Dos and Don’ts Of Machinery Safety For Workers
- check the machine is well maintained and fit to be used, ie appropriate for the job and working properly and that all the safety measures are in place – guards, isolators, locking mechanisms, emergency off switches etc;
- use the machine properly and in accordance with the manufacturer’s instructions;
- make sure you are wearing the appropriate protective clothing and equipment required for that machine, such as safety glasses, hearing protection and safety shoes.
- use a machine or appliance that has a danger sign or tag attached to it. Danger signs should only be removed by an authorized person who is satisfied that the machine or process is now safe;
- wear dangling chains, loose clothing, rings or have loose, long hair that could get caught up in moving parts;
- distract people who are using machines;
- remove any safeguards, even if their presence seems to make the job more difficult.
Other things you should consider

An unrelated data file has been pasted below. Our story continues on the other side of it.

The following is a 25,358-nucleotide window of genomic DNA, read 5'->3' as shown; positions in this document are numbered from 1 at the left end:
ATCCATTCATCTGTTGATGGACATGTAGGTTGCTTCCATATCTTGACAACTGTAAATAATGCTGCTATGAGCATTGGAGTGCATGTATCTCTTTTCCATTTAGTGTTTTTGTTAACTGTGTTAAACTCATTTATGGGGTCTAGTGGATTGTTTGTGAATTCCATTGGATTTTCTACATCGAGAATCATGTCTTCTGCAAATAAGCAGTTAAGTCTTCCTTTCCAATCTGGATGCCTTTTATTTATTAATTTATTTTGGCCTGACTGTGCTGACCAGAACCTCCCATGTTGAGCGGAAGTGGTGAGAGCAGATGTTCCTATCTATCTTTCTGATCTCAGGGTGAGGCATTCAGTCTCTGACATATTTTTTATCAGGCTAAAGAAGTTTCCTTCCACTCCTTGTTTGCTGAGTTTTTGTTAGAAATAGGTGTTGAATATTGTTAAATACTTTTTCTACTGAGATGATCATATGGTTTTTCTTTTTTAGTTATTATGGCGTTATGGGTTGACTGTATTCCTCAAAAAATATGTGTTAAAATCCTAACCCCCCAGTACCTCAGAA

- If machines are controlled by programmable electronic systems, changes to any programmes should be carried out by a competent person (someone who has the necessary skills, knowledge and experience to carry out the work safely). Keep a record of such changes and check they have been made properly.
- Ensure control switches are clearly marked to show what they do.
- Have emergency stop controls where necessary, eg mushroom-head push buttons within easy reach.
- Make sure operating controls are designed and placed to avoid accidental operation and injury, use two-hand controls where necessary and shroud start buttons and pedals.
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- Don’t let unauthorized, unqualified or untrained people use machinery – never allow children to operate or help at machines. Some workers, eg new starters, young people or those with disabilities, may be particularly at risk and need instruction, training and supervision.
- Adequate training should ensure that those who use the machine are competent to use it safely. This includes ensuring they have the correct skills, knowledge and experience – sometimes formal qualifications are needed, eg for chainsaw operators.
- Supervisors must also be properly trained and competent to be effective. They may need extra specific training and there are recognised courses for supervisors.
- Ensure the work area around the machine is kept clean and tidy, free from obstructions or slips and trips hazards, and well lit.